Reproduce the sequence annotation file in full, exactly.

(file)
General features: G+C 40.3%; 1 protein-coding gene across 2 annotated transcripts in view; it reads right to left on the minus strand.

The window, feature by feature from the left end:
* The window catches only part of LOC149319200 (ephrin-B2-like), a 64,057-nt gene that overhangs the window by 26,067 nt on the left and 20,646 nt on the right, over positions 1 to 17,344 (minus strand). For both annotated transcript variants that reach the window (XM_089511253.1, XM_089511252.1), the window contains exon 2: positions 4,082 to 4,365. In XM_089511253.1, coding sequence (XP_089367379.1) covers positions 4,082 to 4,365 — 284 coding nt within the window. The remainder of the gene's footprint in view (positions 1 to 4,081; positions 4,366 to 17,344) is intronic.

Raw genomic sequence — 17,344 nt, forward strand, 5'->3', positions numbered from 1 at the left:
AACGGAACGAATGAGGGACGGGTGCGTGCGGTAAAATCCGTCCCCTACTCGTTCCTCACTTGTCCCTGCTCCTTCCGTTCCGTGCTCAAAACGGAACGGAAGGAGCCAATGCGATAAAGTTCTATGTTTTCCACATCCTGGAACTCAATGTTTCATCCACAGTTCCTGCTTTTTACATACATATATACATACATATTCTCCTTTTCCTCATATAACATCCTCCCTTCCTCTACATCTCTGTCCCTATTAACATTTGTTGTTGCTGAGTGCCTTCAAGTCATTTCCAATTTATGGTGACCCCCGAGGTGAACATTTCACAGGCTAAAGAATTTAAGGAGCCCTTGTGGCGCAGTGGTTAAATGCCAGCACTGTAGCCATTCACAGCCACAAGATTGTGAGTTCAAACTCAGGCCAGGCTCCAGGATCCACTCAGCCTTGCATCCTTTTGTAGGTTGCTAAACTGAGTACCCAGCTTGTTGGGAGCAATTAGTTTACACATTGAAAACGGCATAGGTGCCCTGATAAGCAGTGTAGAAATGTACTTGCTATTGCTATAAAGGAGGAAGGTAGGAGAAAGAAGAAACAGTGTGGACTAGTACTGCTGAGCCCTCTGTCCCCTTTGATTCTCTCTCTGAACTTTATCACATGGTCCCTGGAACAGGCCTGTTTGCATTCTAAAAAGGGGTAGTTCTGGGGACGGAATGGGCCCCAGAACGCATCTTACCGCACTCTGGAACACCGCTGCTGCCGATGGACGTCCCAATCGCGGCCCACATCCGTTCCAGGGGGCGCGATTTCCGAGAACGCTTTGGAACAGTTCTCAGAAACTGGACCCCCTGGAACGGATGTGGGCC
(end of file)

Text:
General features: G+C 40.3%; 1 protein-coding gene across 2 annotated transcripts in view; it reads right to left on the minus strand.

The window, feature by feature from the left end:
* The window catches only part of LOC149319200 (ephrin-B2-like), a 64,057-nt gene that overhangs the window by 26,067 nt on the left and 20,646 nt on the right, over positions 1 to 17,344 (minus strand). For both annotated transcript variants that reach the window (XM_089511253.1, XM_089511252.1), the window contains exon 2: positions 4,082 to 4,365. In XM_089511253.1, coding sequence (XP_089367379.1) covers positions 4,082 to 4,365 — 284 coding nt within the window. The remainder of the gene's footprint in view (positions 1 to 4,081; positions 4,366 to 17,344) is intronic.

Raw genomic sequence — 17,344 nt, forward strand, 5'->3', positions numbered from 1 at the left:
AACGGAACGAATGAGGGACGGGTGCGTGCGGTAAAATCCGTCCCCTACTCGTTCCTCACTTGTCCCTGCTCCTTCCGTTCCGTGCTCAAAACGGAACGGAAGGAGCCAATGCGATAAAGTTCTATGTTTTCCACATCCTGGAACTCAATGTTTCATCCACAGTTCCTGCTTTTTACATACATATATACATACATATTCTCCTTTTCCTCATATAACATCCTCCCTTCCTCTACATCTCTGTCCCTATTAACATTTGTTGTTGCTGAGTGCCTTCAAGTCATTTCCAATTTATGGTGACCCCCGAGGTGAACATTTCACAGGCTAAAGAATTTAAGGAGCCCTTGTGGCGCAGTGGTTAAATGCCAGCACTGTAGCCATTCACAGCCACAAGATTGTGAGTTCAAACTCAGGCCAGGCTCCAGGATCCACTCAGCCTTGCATCCTTTTGTAGGTTGCTAAACTGAGTACCCAGCTTGTTGGGAGCAATTAGTTTACACATTGAAAACGGCATAGGTGCCCTGATAAGCAGTGTAGAAATGTACTTGCTATTGCTATAAAGGAGGAAGGTAGGAGAAAGAAGAAACAGTGTGGACTAGTACTGCTGAGCCCTCTGTCCCCTTTGATTCTCTCTCTGAACTTTATCACATGGTCCCTGGAACAGGCCTGTTTGCATTCTAAAAAGGGGTAGTTCTGGGGACGGAATGGGCCCCAGAACGCATCTTACCGCACTCTGGAACACCGCTGCTGCCGATGGACGTCCCAATCGCGGCCCACATCCGTTCCAGGGGGCGCGATTTCCGAGAACGCTTTGGAACAGTTCTCAGAAACTGGACCCCCTGGAACGGATGTGGGCC